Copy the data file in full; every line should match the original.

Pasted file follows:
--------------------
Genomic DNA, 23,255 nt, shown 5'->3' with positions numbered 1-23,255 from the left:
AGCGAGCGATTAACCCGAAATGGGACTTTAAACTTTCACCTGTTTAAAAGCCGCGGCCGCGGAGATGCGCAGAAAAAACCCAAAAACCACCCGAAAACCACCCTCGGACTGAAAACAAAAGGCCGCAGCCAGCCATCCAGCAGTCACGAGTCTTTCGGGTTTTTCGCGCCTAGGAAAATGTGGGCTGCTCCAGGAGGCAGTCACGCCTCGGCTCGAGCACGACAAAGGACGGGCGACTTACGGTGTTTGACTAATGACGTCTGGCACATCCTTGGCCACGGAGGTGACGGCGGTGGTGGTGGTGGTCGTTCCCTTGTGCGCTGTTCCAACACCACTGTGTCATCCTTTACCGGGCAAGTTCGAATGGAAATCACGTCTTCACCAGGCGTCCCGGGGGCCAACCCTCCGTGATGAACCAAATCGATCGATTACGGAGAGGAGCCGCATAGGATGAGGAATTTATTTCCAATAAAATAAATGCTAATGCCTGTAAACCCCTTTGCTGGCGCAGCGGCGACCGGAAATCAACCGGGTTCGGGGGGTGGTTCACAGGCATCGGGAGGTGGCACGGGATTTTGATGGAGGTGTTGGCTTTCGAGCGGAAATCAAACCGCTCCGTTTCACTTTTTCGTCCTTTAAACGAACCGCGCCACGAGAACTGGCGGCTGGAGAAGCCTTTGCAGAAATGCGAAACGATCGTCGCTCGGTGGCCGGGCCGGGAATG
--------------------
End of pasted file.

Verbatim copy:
Genomic DNA, 23,255 nt, shown 5'->3' with positions numbered 1-23,255 from the left:
AGCGAGCGATTAACCCGAAATGGGACTTTAAACTTTCACCTGTTTAAAAGCCGCGGCCGCGGAGATGCGCAGAAAAAACCCAAAAACCACCCGAAAACCACCCTCGGACTGAAAACAAAAGGCCGCAGCCAGCCATCCAGCAGTCACGAGTCTTTCGGGTTTTTCGCGCCTAGGAAAATGTGGGCTGCTCCAGGAGGCAGTCACGCCTCGGCTCGAGCACGACAAAGGACGGGCGACTTACGGTGTTTGACTAATGACGTCTGGCACATCCTTGGCCACGGAGGTGACGGCGGTGGTGGTGGTGGTCGTTCCCTTGTGCGCTGTTCCAACACCACTGTGTCATCCTTTACCGGGCAAGTTCGAATGGAAATCACGTCTTCACCAGGCGTCCCGGGGGCCAACCCTCCGTGATGAACCAAATCGATCGATTACGGAGAGGAGCCGCATAGGATGAGGAATTTATTTCCAATAAAATAAATGCTAATGCCTGTAAACCCCTTTGCTGGCGCAGCGGCGACCGGAAATCAACCGGGTTCGGGGGGTGGTTCACAGGCATCGGGAGGTGGCACGGGATTTTGATGGAGGTGTTGGCTTTCGAGCGGAAATCAAACCGCTCCGTTTCACTTTTTCGTCCTTTAAACGAACCGCGCCACGAGAACTGGCGGCTGGAGAAGCCTTTGCAGAAATGCGAAACGATCGTCGCTCGGTGGCCGGGCCGGGAATG